Aging while LGBTQ+.

I’m personally coming up on my 24th birthday (October 9th yay!) and I’ve been thinking a lot about aging and how LGBTQ+ elders deal with issues. It’s important that we start to cross generational gaps in the LGBTQ+ community and that we also support LGBTQ elders as well as youth.

One study from the Williams Institute at the UCLA School of Law and another from the Kaiser Family Foundation have found that challenges with poverty intensify with age and even more so when someone is part of the LGBTQ community. Robert Espinoza wrote about the challenges faced by LGBTQ elders with poverty and how things like medical expenses and housing are huge factors in that. Espinoza also wrote about the question of care in regards to growing older and how ageism and ableism is ingrained into society:

Few storylines depict the challenges of aging as LGBT people, much less their resilience or historic achievements. Ageism and ableism collude in ways that continue to revere a type of beauty that’s youthful, able-bodied, unrealistic in its size and proportions, white and cisgender—and these notions castigate anyone who doesn’t fit this mold. To borrow from the disability rights field, maybe it’s the notion of “normalcy” that hurts all of us.

The University of Washington just recently published a report about how LGBTQ older adults in Seattle and King County are at risk and under served. And the organization SAGE (Services and Adocacy for GLBT Elders) also published a report about LGBT elders and their needs, values, and lifestyle preferences. We as a community need to recognize and address some of the more important factors that come with aging while LGBT and how aging impacts some of the more vulnerable in society, such as:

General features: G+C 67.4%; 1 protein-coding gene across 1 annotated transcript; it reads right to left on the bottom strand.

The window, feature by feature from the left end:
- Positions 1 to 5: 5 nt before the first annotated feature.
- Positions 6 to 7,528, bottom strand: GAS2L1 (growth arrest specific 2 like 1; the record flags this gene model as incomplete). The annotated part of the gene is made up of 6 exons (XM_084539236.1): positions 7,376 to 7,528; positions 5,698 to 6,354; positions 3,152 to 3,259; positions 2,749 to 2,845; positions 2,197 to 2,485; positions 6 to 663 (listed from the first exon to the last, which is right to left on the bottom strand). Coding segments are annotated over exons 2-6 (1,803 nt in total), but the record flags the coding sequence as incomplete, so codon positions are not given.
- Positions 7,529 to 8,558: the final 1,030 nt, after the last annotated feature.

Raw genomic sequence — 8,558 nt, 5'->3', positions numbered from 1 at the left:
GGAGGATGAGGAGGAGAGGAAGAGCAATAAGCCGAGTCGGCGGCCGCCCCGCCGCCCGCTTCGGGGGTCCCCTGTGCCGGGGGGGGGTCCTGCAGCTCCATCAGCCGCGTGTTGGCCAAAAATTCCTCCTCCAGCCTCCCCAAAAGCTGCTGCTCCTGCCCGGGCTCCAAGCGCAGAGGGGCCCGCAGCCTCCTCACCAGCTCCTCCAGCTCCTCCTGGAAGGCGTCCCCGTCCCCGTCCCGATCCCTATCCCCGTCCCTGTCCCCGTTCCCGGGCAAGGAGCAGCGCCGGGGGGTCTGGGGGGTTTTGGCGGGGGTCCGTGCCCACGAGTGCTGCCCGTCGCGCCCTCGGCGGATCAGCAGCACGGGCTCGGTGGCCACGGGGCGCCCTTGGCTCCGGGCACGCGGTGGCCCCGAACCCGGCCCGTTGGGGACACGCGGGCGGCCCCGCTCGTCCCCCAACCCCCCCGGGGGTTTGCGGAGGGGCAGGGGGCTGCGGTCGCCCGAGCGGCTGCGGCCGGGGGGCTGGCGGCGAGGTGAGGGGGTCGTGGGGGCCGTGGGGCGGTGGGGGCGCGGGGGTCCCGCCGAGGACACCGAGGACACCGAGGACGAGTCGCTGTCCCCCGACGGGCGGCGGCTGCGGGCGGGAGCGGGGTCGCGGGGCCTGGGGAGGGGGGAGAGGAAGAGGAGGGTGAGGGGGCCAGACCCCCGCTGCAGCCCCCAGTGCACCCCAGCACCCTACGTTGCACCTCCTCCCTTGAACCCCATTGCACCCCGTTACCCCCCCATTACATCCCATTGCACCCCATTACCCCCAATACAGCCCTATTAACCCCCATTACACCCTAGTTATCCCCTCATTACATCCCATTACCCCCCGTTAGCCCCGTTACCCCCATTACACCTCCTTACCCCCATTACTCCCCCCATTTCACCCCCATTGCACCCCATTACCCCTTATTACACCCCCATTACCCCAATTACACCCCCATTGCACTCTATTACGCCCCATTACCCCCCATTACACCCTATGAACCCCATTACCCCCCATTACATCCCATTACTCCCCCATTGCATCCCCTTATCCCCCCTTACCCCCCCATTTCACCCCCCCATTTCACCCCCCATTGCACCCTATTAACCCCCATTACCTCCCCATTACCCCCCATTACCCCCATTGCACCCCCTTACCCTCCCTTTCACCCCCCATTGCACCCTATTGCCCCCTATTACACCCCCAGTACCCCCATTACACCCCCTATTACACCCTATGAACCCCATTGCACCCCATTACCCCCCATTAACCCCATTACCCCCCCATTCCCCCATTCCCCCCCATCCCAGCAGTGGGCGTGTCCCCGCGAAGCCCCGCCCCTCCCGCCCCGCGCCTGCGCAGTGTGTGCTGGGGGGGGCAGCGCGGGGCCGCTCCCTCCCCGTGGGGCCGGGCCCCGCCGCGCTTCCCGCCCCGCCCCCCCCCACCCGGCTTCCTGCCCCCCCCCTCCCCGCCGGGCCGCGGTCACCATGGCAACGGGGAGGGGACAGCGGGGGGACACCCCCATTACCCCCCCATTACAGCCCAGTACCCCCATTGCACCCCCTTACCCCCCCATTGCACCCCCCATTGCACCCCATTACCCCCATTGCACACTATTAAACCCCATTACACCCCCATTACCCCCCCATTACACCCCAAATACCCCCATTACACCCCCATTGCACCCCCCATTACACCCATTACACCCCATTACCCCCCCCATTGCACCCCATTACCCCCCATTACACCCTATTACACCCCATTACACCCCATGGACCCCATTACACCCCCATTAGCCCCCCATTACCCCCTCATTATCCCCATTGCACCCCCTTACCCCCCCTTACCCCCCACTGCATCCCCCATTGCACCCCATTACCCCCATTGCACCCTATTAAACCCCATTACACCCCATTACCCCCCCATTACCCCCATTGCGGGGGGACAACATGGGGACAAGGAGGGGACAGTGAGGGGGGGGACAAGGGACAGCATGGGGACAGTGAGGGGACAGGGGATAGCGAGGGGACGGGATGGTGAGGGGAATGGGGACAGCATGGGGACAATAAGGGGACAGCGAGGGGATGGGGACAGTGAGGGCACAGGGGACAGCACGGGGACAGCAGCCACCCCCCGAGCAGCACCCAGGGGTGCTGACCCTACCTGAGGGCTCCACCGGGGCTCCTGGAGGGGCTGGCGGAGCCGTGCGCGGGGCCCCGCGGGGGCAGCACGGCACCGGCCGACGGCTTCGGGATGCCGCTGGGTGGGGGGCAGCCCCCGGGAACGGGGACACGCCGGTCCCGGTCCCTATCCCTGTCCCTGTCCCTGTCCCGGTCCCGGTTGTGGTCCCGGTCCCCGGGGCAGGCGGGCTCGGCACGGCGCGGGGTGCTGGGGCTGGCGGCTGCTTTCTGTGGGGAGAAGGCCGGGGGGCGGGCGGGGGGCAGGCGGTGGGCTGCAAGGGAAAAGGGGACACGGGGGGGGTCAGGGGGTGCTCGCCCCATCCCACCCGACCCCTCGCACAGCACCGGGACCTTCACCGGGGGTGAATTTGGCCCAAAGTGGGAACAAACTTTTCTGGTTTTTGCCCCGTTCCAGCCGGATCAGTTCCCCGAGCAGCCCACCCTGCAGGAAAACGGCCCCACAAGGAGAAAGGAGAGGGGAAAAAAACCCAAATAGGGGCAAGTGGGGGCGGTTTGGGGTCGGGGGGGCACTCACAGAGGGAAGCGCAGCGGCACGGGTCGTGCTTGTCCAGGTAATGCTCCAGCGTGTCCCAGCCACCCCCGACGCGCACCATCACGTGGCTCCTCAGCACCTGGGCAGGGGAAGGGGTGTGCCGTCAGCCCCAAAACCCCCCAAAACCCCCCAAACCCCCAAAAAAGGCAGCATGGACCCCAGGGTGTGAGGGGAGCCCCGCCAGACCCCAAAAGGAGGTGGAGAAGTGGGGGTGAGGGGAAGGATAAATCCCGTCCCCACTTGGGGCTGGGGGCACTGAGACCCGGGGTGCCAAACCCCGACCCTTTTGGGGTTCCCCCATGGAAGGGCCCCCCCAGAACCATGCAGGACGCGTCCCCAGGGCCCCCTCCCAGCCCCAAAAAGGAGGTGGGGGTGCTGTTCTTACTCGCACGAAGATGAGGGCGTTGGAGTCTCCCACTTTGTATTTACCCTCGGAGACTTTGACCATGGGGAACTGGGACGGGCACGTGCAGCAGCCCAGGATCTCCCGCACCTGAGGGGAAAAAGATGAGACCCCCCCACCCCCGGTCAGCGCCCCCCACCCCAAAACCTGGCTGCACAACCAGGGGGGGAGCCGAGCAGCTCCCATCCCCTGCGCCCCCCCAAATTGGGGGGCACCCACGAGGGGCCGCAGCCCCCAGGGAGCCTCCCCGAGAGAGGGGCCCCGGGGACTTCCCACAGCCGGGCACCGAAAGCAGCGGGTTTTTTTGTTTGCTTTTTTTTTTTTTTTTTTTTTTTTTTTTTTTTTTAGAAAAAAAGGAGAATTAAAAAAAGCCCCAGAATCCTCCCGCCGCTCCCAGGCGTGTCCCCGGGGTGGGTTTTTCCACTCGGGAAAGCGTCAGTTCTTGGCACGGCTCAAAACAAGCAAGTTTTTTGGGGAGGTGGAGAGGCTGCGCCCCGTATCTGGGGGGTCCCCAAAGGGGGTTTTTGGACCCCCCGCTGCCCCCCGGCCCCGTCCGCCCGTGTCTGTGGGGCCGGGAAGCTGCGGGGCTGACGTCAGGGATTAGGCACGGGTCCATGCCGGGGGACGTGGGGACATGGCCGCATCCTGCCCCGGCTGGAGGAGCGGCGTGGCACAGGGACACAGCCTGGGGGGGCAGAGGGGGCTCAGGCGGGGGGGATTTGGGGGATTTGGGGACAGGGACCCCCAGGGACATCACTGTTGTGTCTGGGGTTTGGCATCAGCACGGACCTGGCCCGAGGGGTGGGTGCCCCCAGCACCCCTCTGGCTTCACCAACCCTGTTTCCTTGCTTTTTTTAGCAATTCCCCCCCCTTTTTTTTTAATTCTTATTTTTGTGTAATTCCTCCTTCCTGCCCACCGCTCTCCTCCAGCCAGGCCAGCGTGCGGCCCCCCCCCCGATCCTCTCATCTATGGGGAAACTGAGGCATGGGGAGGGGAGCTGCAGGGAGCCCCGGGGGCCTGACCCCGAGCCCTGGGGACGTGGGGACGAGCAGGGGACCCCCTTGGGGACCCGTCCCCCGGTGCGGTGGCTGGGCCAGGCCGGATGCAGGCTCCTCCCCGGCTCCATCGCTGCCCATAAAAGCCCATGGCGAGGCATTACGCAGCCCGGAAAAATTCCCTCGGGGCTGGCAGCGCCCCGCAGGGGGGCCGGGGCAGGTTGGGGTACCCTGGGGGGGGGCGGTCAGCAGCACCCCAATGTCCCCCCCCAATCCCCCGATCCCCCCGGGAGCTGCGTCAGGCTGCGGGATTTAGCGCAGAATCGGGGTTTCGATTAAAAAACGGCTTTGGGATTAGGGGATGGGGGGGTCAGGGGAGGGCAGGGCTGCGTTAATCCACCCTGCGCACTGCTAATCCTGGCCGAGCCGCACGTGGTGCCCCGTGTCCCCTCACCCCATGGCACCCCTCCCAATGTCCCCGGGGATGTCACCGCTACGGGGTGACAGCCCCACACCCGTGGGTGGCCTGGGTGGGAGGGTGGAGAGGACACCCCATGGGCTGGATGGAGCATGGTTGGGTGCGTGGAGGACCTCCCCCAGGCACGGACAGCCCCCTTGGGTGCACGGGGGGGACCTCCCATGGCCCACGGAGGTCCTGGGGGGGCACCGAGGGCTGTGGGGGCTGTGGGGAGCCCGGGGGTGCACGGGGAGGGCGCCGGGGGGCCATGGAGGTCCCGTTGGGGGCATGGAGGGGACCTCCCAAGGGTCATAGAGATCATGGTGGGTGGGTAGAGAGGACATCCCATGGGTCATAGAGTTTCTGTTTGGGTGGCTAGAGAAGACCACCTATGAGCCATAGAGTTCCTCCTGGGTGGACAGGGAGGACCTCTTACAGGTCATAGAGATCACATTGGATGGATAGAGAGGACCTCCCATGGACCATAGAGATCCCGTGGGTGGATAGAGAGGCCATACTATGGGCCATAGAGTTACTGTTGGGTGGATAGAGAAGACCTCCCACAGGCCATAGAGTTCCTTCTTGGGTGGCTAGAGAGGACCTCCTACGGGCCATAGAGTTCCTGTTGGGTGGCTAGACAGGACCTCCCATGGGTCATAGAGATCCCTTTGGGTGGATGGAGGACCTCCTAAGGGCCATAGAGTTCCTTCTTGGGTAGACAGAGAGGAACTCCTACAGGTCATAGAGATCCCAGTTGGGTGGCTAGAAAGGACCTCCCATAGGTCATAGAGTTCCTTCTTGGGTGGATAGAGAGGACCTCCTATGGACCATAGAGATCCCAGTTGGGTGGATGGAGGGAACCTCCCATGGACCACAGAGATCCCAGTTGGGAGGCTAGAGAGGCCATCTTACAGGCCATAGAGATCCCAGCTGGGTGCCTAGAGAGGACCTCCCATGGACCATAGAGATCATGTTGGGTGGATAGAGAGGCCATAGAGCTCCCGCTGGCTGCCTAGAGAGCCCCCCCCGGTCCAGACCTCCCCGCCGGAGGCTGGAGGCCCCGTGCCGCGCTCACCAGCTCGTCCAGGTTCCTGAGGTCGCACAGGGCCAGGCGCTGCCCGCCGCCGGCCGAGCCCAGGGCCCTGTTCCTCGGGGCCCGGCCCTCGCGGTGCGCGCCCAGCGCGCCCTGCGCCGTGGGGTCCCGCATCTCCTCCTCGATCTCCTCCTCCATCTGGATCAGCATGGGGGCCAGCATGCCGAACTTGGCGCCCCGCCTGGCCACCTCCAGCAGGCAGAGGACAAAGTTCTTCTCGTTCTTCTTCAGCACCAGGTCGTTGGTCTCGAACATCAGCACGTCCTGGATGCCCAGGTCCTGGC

1. Having supportive health care or long term care providers that won’t judge or discrimination based on sexual orientation and/or gender identity
  2. Having support networks to help LGBT elders
  3. Realizing the diversity of LGBT people (and realizing that the intersectionality of race, class, etc all come into play).

I think that having a supportive network and long term car providers for elders (especially for LGBT elders) is important because of elder abuse. There are older people that are dependent on the help of others to survive on a regular basis, leaving them vulnerable to those who care for them. It’s important to recognize the ways in which elder abuse occurs and the legal information to combat it.